One track, Ivory Tower, is a particularly striking reflection of the times — a spewing-forth of what Robertshaw politely terms “a lot of hugely unacceptable language” in a portrait of an increasingly faceless and impersonal world. “Ivory Tower deals with very extreme stuff,” says Higgs. “It’s a reaction to the nasty side of everything we’ve had lately, like all the stuff on immigration. But I’m not looking at it objectively I’m going right in there and saying lots of awful things that everyone’s saying at each other - so I’m having a go at the liberal elite and I’m having a go at the small-minded racists, all this stuff at the same time. And it’s just this rage, this really fast, violent song. And it’s a way to get all that horrible shit out of us. And when you hear it on the record it does just sound like someone kicking down your door. But I’m not setting out my stall — it’s a photograph of now, a snapshot of how it feels to be alive at the moment.”
While Higgs believes A Fever Dream contains the “most intense” songs Everything Everything have ever written, it also holds moments of great tenderness — the piano-led New Deep for example. “We purposely set out not to have any downtime on the last record, and I think we decided to have some calm on this one,” he explains. “Just because we’re humans and the world is in such turmoil, we needed those moments of introspection.” Robertshaw agrees: “All our records are trying to cover as much ground as possible for our own excitement really,” he says. “We like to have heart-wrenching moments next to complete rage.”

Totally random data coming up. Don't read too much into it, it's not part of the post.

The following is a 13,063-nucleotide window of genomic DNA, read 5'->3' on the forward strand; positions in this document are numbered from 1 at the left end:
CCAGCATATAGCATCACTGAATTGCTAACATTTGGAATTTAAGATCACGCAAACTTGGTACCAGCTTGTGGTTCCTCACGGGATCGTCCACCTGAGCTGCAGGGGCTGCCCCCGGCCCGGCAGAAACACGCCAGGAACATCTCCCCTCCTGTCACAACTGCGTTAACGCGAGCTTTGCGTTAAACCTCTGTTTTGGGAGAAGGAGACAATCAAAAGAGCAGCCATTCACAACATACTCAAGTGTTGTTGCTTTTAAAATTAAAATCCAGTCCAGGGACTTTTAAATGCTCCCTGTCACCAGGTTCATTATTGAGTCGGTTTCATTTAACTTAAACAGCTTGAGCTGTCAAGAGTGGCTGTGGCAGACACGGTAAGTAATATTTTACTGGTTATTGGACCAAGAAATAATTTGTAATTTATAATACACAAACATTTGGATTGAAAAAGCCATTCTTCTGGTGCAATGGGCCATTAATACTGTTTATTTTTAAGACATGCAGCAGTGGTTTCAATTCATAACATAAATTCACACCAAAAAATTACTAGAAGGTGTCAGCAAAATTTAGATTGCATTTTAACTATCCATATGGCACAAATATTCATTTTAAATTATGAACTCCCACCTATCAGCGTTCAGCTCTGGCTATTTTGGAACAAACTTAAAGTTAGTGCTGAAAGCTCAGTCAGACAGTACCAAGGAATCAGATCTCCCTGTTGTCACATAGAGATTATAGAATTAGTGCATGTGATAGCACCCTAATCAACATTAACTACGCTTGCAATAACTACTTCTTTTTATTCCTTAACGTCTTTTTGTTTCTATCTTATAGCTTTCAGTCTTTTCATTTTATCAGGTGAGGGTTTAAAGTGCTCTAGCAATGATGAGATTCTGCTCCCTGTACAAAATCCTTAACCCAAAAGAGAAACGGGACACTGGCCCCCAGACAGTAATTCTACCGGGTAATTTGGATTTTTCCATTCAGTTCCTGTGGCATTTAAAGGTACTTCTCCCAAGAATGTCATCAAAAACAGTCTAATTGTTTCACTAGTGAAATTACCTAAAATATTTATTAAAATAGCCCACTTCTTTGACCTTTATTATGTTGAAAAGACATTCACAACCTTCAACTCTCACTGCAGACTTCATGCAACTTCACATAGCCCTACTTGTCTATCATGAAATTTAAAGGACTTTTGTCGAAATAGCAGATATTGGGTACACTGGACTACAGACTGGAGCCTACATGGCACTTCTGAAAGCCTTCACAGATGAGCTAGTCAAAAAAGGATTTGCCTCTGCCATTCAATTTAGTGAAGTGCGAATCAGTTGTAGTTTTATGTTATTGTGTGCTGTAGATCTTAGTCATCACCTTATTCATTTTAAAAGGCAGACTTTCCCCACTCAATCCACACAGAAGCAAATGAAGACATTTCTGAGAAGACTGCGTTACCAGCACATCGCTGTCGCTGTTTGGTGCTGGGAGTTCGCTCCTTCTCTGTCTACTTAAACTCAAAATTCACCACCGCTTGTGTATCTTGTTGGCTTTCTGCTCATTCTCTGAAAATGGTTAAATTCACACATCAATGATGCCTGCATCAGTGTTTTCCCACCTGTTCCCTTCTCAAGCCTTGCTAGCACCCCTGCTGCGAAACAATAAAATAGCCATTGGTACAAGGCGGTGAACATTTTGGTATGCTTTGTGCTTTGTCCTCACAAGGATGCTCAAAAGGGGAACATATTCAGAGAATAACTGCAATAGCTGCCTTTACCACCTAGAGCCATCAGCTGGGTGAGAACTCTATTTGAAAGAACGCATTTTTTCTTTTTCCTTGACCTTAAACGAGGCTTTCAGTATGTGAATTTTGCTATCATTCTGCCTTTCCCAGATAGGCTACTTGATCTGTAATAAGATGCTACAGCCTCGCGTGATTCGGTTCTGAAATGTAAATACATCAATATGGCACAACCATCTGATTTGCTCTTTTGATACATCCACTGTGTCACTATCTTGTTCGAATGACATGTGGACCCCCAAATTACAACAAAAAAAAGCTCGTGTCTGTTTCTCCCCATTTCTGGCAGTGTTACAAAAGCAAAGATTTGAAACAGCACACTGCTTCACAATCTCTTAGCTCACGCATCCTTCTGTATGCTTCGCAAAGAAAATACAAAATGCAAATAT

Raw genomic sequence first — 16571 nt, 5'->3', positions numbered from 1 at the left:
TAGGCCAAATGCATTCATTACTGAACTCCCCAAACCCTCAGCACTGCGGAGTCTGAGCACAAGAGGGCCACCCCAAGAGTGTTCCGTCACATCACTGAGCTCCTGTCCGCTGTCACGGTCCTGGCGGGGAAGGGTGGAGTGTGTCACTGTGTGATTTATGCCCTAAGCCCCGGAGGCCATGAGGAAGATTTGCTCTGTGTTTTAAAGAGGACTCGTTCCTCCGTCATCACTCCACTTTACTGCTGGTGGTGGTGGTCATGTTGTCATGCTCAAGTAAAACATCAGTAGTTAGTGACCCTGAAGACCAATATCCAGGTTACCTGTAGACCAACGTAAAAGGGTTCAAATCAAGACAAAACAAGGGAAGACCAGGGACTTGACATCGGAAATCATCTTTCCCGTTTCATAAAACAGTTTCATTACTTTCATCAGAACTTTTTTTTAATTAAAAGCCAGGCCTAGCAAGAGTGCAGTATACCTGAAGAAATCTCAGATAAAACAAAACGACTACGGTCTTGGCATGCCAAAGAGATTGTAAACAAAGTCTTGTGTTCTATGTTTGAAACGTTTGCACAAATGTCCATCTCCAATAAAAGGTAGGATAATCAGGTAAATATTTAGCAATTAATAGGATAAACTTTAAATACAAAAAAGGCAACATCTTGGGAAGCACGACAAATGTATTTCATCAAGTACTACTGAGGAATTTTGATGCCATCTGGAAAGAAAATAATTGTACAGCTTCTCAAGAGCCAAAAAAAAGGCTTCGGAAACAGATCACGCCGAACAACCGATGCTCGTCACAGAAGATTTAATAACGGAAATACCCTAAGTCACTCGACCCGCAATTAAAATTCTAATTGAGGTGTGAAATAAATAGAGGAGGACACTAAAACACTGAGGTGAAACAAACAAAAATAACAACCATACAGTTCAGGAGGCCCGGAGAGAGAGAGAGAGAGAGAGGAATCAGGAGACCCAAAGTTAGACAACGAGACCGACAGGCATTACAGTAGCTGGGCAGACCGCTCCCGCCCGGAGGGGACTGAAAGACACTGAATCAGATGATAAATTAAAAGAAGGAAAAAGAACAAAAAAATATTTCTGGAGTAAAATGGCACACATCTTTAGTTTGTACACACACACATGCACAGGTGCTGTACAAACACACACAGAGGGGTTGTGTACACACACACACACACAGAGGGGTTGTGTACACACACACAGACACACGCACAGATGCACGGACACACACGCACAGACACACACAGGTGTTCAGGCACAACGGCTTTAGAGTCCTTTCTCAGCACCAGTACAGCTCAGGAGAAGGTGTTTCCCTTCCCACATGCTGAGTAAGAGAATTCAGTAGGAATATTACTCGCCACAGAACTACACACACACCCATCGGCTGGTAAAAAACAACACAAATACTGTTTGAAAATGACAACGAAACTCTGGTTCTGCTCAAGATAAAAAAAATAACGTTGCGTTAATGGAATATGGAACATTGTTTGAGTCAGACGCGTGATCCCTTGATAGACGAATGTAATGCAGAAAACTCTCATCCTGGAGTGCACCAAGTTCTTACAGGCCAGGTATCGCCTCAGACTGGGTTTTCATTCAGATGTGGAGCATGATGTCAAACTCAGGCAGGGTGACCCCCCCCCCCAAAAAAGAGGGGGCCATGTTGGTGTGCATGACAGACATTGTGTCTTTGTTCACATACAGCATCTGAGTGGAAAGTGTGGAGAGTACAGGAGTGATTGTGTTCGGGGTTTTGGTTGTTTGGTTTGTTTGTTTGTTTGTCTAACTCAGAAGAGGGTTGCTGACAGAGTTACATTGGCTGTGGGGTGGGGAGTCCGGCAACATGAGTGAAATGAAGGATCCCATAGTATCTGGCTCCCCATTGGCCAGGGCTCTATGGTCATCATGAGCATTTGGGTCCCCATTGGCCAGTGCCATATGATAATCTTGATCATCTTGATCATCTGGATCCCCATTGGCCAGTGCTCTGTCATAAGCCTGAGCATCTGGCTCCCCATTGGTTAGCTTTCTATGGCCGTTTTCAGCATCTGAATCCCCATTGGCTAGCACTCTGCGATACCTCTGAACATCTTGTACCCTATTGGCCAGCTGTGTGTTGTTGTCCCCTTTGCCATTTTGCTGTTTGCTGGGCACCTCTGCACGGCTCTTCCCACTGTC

And there is great levity here, too. “There’s moments where it’s tongue-in-cheek or you can just dance to it,” says Higgs. “You don’t actually need to think so deeply.” The title track for instance is “incredibly hypnotic and repetitive, a six minute song that doesn’t stop and is really dancey and we wanted people to be able to lose themselves in it.”
A Fever Dream is a rare and quite remarkable achievement: an album that is charged and political, that takes the temperature of the times, that will surely stand as one of the year’s most important albums, yet on a most visceral level is arresting, beautiful, tender, and thoroughly, irresistibly danceable. It is that exceptional kind of record that demands cerebral, emotional and physical response — as Higgs says: “You shouldn’t be sitting down the first time you hear it.”